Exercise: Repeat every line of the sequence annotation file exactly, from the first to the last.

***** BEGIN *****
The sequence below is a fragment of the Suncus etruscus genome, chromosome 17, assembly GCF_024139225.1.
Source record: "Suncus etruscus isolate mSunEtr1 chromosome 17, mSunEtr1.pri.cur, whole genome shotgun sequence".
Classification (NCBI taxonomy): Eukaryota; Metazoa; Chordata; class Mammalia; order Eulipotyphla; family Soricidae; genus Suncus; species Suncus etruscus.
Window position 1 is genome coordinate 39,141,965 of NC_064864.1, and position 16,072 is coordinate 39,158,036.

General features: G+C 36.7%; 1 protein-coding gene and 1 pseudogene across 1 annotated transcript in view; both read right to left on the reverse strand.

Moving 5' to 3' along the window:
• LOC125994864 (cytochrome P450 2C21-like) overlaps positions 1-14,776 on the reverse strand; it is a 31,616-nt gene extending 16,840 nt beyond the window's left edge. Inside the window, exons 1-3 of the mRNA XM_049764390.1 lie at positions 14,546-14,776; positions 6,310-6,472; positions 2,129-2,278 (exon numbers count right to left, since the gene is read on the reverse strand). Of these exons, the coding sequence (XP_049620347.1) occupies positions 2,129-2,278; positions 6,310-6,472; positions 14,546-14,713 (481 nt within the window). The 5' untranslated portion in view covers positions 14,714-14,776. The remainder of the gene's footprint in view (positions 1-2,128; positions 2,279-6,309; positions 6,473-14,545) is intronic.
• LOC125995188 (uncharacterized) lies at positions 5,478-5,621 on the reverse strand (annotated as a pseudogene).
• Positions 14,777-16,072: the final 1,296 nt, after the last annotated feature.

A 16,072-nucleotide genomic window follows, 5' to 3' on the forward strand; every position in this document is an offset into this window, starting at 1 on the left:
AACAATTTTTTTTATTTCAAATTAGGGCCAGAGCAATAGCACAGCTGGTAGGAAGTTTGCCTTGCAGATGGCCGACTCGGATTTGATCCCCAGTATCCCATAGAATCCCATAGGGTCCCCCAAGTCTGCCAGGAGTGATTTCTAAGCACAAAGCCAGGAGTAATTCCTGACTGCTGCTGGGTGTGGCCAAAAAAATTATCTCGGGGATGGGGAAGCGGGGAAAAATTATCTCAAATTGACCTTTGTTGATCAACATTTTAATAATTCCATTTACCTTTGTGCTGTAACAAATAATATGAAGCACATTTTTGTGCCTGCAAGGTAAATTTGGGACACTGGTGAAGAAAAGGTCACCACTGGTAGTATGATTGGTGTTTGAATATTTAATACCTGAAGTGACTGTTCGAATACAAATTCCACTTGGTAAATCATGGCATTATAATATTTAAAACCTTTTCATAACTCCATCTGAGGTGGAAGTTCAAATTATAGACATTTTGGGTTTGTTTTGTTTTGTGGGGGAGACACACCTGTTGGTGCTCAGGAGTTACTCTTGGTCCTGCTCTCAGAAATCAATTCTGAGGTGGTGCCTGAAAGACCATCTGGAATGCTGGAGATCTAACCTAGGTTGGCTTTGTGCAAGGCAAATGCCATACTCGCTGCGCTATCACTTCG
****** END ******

The sequence below is a fragment of the Suncus etruscus genome, chromosome 17, assembly GCF_024139225.1.
Source record: "Suncus etruscus isolate mSunEtr1 chromosome 17, mSunEtr1.pri.cur, whole genome shotgun sequence".
Classification (NCBI taxonomy): Eukaryota; Metazoa; Chordata; class Mammalia; order Eulipotyphla; family Soricidae; genus Suncus; species Suncus etruscus.
Window position 1 is genome coordinate 39,141,965 of NC_064864.1, and position 16,072 is coordinate 39,158,036.

General features: G+C 36.7%; 1 protein-coding gene and 1 pseudogene across 1 annotated transcript in view; both read right to left on the reverse strand.

Moving 5' to 3' along the window:
• LOC125994864 (cytochrome P450 2C21-like) overlaps positions 1-14,776 on the reverse strand; it is a 31,616-nt gene extending 16,840 nt beyond the window's left edge. Inside the window, exons 1-3 of the mRNA XM_049764390.1 lie at positions 14,546-14,776; positions 6,310-6,472; positions 2,129-2,278 (exon numbers count right to left, since the gene is read on the reverse strand). Of these exons, the coding sequence (XP_049620347.1) occupies positions 2,129-2,278; positions 6,310-6,472; positions 14,546-14,713 (481 nt within the window). The 5' untranslated portion in view covers positions 14,714-14,776. The remainder of the gene's footprint in view (positions 1-2,128; positions 2,279-6,309; positions 6,473-14,545) is intronic.
• LOC125995188 (uncharacterized) lies at positions 5,478-5,621 on the reverse strand (annotated as a pseudogene).
• Positions 14,777-16,072: the final 1,296 nt, after the last annotated feature.

A 16,072-nucleotide genomic window follows, 5' to 3' on the forward strand; every position in this document is an offset into this window, starting at 1 on the left:
AACAATTTTTTTTATTTCAAATTAGGGCCAGAGCAATAGCACAGCTGGTAGGAAGTTTGCCTTGCAGATGGCCGACTCGGATTTGATCCCCAGTATCCCATAGAATCCCATAGGGTCCCCCAAGTCTGCCAGGAGTGATTTCTAAGCACAAAGCCAGGAGTAATTCCTGACTGCTGCTGGGTGTGGCCAAAAAAATTATCTCGGGGATGGGGAAGCGGGGAAAAATTATCTCAAATTGACCTTTGTTGATCAACATTTTAATAATTCCATTTACCTTTGTGCTGTAACAAATAATATGAAGCACATTTTTGTGCCTGCAAGGTAAATTTGGGACACTGGTGAAGAAAAGGTCACCACTGGTAGTATGATTGGTGTTTGAATATTTAATACCTGAAGTGACTGTTCGAATACAAATTCCACTTGGTAAATCATGGCATTATAATATTTAAAACCTTTTCATAACTCCATCTGAGGTGGAAGTTCAAATTATAGACATTTTGGGTTTGTTTTGTTTTGTGGGGGAGACACACCTGTTGGTGCTCAGGAGTTACTCTTGGTCCTGCTCTCAGAAATCAATTCTGAGGTGGTGCCTGAAAGACCATCTGGAATGCTGGAGATCTAACCTAGGTTGGCTTTGTGCAAGGCAAATGCCATACTCGCTGCGCTATCACTTCG